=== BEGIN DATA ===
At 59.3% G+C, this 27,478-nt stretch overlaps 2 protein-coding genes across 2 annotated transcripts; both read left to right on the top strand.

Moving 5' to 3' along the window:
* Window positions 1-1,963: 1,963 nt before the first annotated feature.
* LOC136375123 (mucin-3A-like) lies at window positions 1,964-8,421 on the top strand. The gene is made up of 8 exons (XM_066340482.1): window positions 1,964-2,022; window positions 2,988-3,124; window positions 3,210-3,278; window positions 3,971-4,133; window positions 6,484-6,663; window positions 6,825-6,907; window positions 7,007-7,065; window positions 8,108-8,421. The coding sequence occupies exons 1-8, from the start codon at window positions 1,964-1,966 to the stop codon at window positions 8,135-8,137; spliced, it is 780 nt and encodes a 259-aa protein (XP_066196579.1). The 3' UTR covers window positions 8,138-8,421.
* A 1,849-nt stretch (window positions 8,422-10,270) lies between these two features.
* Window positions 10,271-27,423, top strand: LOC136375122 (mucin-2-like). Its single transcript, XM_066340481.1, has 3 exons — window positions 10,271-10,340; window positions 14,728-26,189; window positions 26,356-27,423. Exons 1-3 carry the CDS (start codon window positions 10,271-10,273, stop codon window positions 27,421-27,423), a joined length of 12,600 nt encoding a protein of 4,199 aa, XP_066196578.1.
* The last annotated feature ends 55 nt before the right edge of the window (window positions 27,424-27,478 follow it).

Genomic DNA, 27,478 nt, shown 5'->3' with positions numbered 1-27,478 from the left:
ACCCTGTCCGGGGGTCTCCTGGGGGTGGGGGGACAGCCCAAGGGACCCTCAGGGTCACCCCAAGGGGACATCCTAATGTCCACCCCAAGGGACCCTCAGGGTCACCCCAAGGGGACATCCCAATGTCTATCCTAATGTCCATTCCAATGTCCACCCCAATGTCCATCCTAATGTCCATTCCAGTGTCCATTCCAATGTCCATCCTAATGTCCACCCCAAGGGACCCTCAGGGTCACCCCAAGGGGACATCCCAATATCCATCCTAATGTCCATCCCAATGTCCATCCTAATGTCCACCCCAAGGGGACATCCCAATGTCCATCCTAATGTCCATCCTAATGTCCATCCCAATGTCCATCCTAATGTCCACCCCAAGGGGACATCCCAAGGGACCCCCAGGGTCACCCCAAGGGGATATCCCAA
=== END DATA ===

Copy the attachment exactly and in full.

At 59.3% G+C, this 27,478-nt stretch overlaps 2 protein-coding genes across 2 annotated transcripts; both read left to right on the top strand.

Moving 5' to 3' along the window:
* Window positions 1-1,963: 1,963 nt before the first annotated feature.
* LOC136375123 (mucin-3A-like) lies at window positions 1,964-8,421 on the top strand. The gene is made up of 8 exons (XM_066340482.1): window positions 1,964-2,022; window positions 2,988-3,124; window positions 3,210-3,278; window positions 3,971-4,133; window positions 6,484-6,663; window positions 6,825-6,907; window positions 7,007-7,065; window positions 8,108-8,421. The coding sequence occupies exons 1-8, from the start codon at window positions 1,964-1,966 to the stop codon at window positions 8,135-8,137; spliced, it is 780 nt and encodes a 259-aa protein (XP_066196579.1). The 3' UTR covers window positions 8,138-8,421.
* A 1,849-nt stretch (window positions 8,422-10,270) lies between these two features.
* Window positions 10,271-27,423, top strand: LOC136375122 (mucin-2-like). Its single transcript, XM_066340481.1, has 3 exons — window positions 10,271-10,340; window positions 14,728-26,189; window positions 26,356-27,423. Exons 1-3 carry the CDS (start codon window positions 10,271-10,273, stop codon window positions 27,421-27,423), a joined length of 12,600 nt encoding a protein of 4,199 aa, XP_066196578.1.
* The last annotated feature ends 55 nt before the right edge of the window (window positions 27,424-27,478 follow it).

Genomic DNA, 27,478 nt, shown 5'->3' with positions numbered 1-27,478 from the left:
ACCCTGTCCGGGGGTCTCCTGGGGGTGGGGGGACAGCCCAAGGGACCCTCAGGGTCACCCCAAGGGGACATCCTAATGTCCACCCCAAGGGACCCTCAGGGTCACCCCAAGGGGACATCCCAATGTCTATCCTAATGTCCATTCCAATGTCCACCCCAATGTCCATCCTAATGTCCATTCCAGTGTCCATTCCAATGTCCATCCTAATGTCCACCCCAAGGGACCCTCAGGGTCACCCCAAGGGGACATCCCAATATCCATCCTAATGTCCATCCCAATGTCCATCCTAATGTCCACCCCAAGGGGACATCCCAATGTCCATCCTAATGTCCATCCTAATGTCCATCCCAATGTCCATCCTAATGTCCACCCCAAGGGGACATCCCAAGGGACCCCCAGGGTCACCCCAAGGGGATATCCCAA